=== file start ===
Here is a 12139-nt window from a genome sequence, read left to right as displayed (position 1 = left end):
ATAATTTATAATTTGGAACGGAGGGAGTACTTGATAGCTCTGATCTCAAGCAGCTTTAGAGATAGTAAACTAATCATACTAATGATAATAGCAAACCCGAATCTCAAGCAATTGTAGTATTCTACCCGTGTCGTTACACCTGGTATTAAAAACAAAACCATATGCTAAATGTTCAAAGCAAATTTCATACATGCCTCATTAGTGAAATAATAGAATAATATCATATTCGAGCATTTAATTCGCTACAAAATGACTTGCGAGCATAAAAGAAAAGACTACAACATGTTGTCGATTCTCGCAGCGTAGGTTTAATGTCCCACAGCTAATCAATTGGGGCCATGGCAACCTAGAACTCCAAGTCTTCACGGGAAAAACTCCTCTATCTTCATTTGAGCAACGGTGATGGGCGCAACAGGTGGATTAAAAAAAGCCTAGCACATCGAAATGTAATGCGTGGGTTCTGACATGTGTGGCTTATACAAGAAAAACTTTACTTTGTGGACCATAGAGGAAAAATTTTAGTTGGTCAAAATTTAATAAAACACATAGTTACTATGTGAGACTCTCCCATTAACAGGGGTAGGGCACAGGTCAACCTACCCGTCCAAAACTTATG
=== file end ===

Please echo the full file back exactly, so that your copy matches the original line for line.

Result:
Here is a 12139-nt window from a genome sequence, read left to right as displayed (position 1 = left end):
ATAATTTATAATTTGGAACGGAGGGAGTACTTGATAGCTCTGATCTCAAGCAGCTTTAGAGATAGTAAACTAATCATACTAATGATAATAGCAAACCCGAATCTCAAGCAATTGTAGTATTCTACCCGTGTCGTTACACCTGGTATTAAAAACAAAACCATATGCTAAATGTTCAAAGCAAATTTCATACATGCCTCATTAGTGAAATAATAGAATAATATCATATTCGAGCATTTAATTCGCTACAAAATGACTTGCGAGCATAAAAGAAAAGACTACAACATGTTGTCGATTCTCGCAGCGTAGGTTTAATGTCCCACAGCTAATCAATTGGGGCCATGGCAACCTAGAACTCCAAGTCTTCACGGGAAAAACTCCTCTATCTTCATTTGAGCAACGGTGATGGGCGCAACAGGTGGATTAAAAAAAGCCTAGCACATCGAAATGTAATGCGTGGGTTCTGACATGTGTGGCTTATACAAGAAAAACTTTACTTTGTGGACCATAGAGGAAAAATTTTAGTTGGTCAAAATTTAATAAAACACATAGTTACTATGTGAGACTCTCCCATTAACAGGGGTAGGGCACAGGTCAACCTACCCGTCCAAAACTTATG